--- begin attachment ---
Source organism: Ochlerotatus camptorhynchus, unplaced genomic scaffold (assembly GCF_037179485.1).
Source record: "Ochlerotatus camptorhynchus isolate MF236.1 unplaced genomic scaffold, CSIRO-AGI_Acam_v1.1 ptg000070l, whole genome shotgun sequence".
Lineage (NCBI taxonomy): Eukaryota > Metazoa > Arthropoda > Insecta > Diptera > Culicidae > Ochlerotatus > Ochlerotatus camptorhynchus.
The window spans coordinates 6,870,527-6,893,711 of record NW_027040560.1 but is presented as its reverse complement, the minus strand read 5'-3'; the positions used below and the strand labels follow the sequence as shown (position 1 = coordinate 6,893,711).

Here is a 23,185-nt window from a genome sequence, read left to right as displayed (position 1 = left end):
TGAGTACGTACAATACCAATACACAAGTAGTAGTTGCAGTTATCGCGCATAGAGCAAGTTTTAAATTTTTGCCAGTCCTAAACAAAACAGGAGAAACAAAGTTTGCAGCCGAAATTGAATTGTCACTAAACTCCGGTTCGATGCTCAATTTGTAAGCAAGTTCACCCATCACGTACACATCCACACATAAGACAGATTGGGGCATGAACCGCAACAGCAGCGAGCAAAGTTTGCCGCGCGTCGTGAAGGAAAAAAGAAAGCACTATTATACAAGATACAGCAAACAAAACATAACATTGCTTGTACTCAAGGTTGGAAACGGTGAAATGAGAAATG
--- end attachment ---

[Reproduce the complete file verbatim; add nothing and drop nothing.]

Source organism: Ochlerotatus camptorhynchus, unplaced genomic scaffold (assembly GCF_037179485.1).
Source record: "Ochlerotatus camptorhynchus isolate MF236.1 unplaced genomic scaffold, CSIRO-AGI_Acam_v1.1 ptg000070l, whole genome shotgun sequence".
Lineage (NCBI taxonomy): Eukaryota > Metazoa > Arthropoda > Insecta > Diptera > Culicidae > Ochlerotatus > Ochlerotatus camptorhynchus.
The window spans coordinates 6,870,527-6,893,711 of record NW_027040560.1 but is presented as its reverse complement, the minus strand read 5'-3'; the positions used below and the strand labels follow the sequence as shown (position 1 = coordinate 6,893,711).

Here is a 23,185-nt window from a genome sequence, read left to right as displayed (position 1 = left end):
TGAGTACGTACAATACCAATACACAAGTAGTAGTTGCAGTTATCGCGCATAGAGCAAGTTTTAAATTTTTGCCAGTCCTAAACAAAACAGGAGAAACAAAGTTTGCAGCCGAAATTGAATTGTCACTAAACTCCGGTTCGATGCTCAATTTGTAAGCAAGTTCACCCATCACGTACACATCCACACATAAGACAGATTGGGGCATGAACCGCAACAGCAGCGAGCAAAGTTTGCCGCGCGTCGTGAAGGAAAAAAGAAAGCACTATTATACAAGATACAGCAAACAAAACATAACATTGCTTGTACTCAAGGTTGGAAACGGTGAAATGAGAAATG